Good Country People And Those Essay, Research Paper
Good Country People and Those Who Hate Them
In Flannery O’Connor’s “Good Country People,” the protagonist Hulga, spends her entire
adult life doing her best to deny and rebel against her mother’s optimistic attitude. Hulga is a
highly educated southern woman who lost her leg in an accident at the age of ten and suffers
from a heart ailment. Due to these hardships, at thirty-two she still lives with her mother, and
is very negative about life. The highly educated Hulga feels superior to those around her due to
their lack of education and complexity. Hulga has no control over the negative emotions she
feels, and allows these incidents to shape the remainder of her life. O’Connor uses Hulga to
demonstrate how an intense feeling of hostility and intellectual superiority can damage
relationships, inhibit intellectual and emotional growth, and blind one to reality.
Hulga despises her situation and believes that she is mentally above those around her,
therefore, she feels no need to develop her relations with them. There seems to be a symbolic
connection between her “weak heart” (O’Connor 108) and her lack of emotional attachments.
She resents the heart condition that forces her to stay with her mother instead of getting a
lecturing job at a university, and she punishes her mother each day by being rude. Hulga, “had
made it plain that if it had not been for this condition she would be far from these red hills and
good country people” (O’Connor 108). Hulga is unable to conceal the painful emotions, which
plague her and keep her from appreciating the good. She seemingly has no interest in men
either. According to her mother, she looks at them “as if she could smell their stupidity”
(O’Connor 109). This is one reason why Hulga fails to establish emotional ties with family,
friends, or lovers.
Mrs. Hopewell neither acknowledges Hulga’s pain nor makes any attempt to comfort her
child. Mrs. Hopewell would prefer Hulga to conceal her bitterness. She says “people who
looked on the bright side of things would be beautiful even if they were not” (O’Connor 108).
Hulga’s decision to change her name from Joy is symbolic of the personality change she
undergoes after the accident. She changes her name to Hulga to reflect the way she feels about
herself: “she had arrived at it first purely on the basis of its ugly sound and then the full genius
of its fitness had struck her she saw it as her highest creative act” (O’Connor 107). Mrs.
Hopewell’s refusal to refer to her daughter as Hulga represents her denial of Joy’s Conversion.
Mrs. Hopewell also states “every year she grew less like other people and more like herself-
bloated, rude, and squint-eyed” (O’Connor 108). She perhaps realizes when she thinks of her
daughter as “still a child” (O’Connor 108), Hulga’s growth has been stunted. Picture a thirty-
two-year-old Ph.D. dressed in a sweatshirt embossed “with a faded cowboy on a horse”
Maturing emotionally and intellectually requires a willingness to learn from the
experience and knowledge of others as well as from one’s own experiences. Since Hulga feels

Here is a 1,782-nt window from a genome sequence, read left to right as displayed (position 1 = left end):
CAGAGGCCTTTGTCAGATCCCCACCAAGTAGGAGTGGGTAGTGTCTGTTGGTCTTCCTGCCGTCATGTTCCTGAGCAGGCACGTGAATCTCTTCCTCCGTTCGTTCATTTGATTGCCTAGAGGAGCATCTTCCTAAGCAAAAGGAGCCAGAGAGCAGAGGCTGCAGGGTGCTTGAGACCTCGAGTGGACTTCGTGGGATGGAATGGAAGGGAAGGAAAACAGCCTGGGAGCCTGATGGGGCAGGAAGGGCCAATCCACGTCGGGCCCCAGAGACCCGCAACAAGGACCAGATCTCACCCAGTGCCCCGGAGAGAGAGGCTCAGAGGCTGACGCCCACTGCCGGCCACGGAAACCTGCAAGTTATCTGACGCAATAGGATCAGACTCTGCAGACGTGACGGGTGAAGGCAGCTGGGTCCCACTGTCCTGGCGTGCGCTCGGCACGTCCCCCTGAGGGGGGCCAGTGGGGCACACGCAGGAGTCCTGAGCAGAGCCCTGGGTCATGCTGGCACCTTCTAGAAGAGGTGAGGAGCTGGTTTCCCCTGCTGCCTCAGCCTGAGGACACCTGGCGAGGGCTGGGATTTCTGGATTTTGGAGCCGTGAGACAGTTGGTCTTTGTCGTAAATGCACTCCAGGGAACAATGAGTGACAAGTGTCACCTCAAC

that the people around her are inferior and have nothing to contribute morally or academically,
she has closed her mind to any new ideas in the years since college. The only thoughts she
entertains come from the philosophy books she reads each day. Had Hulga been open to the
truth behind her mothers clich s instead of dismissing them as the ramblings of an idiot, she
might have learned how to relate to others and grown in her understanding of life.
Since Hulga assumes her first opinions of others are correct, she is blind to the reality that
any mature person recognizes: people, even “good country people,” are not always what they
seem. The prime example is Hulga’s underestimation of Manley Pointer, a traveling bible
salesman. On the surface he seems to be just like any other country boy: blindly devoted to a
God Hulga denies, ignorant, and basically harmless. Seeing him merely as entertainment, Hulga
plans to take him out to the barn, seduce him, and then enlighten him by destroying everything
he believes in. With her typical intellectual pride, she imagines conversations between them that
reach “to depths that no bible salesman would be aware of” (O’Connor 113). However, she
finds that he is not the ignorant, innocent, inexperienced boy he appears to be when he tricks her
into removing her artificial leg. After putting her in a helpless position, he reveals that he too is
an atheist, that he does not really love her, and that he is actually a pervert and an impostor who
collects women’s artificial body parts.
Because Hulga has for so long “achieved blindness by an act of will” (O’Connor 106),
her introduction to reality is especially painful and humiliating. What starts out as a “great joke”
(O’Connor 113) leads her to dreams of intimacy with a man who “every night . . . would take the
leg off and every morning put it back on” (O’Connor 118). At the moment when her “brain
seemed to have stopped thinking altogether and to be about some other function that it was not
very good at” (O’Connor 118), she becomes vulnerable to emotional wounds. Unfortunately, her
arrogance drives her to an encounter with another weak-hearted atheist, a man who probes her
most secret place with “eyes like two steel spikes” (O’Connor118) and who leaves her sitting
“on the straw in the dusty sunlight” with her face “churning” in agony and humiliation
Whether or not she learns from this painful experience is a question left unanswered.
There is hope for her if she sheds her air of intellectual superiority and realizes that no one
person has all of the answers to life’s questions. Her life certainly would have been less miserable
if she herself had learned the lesson she has tried to teach her mother: “We are not our own light”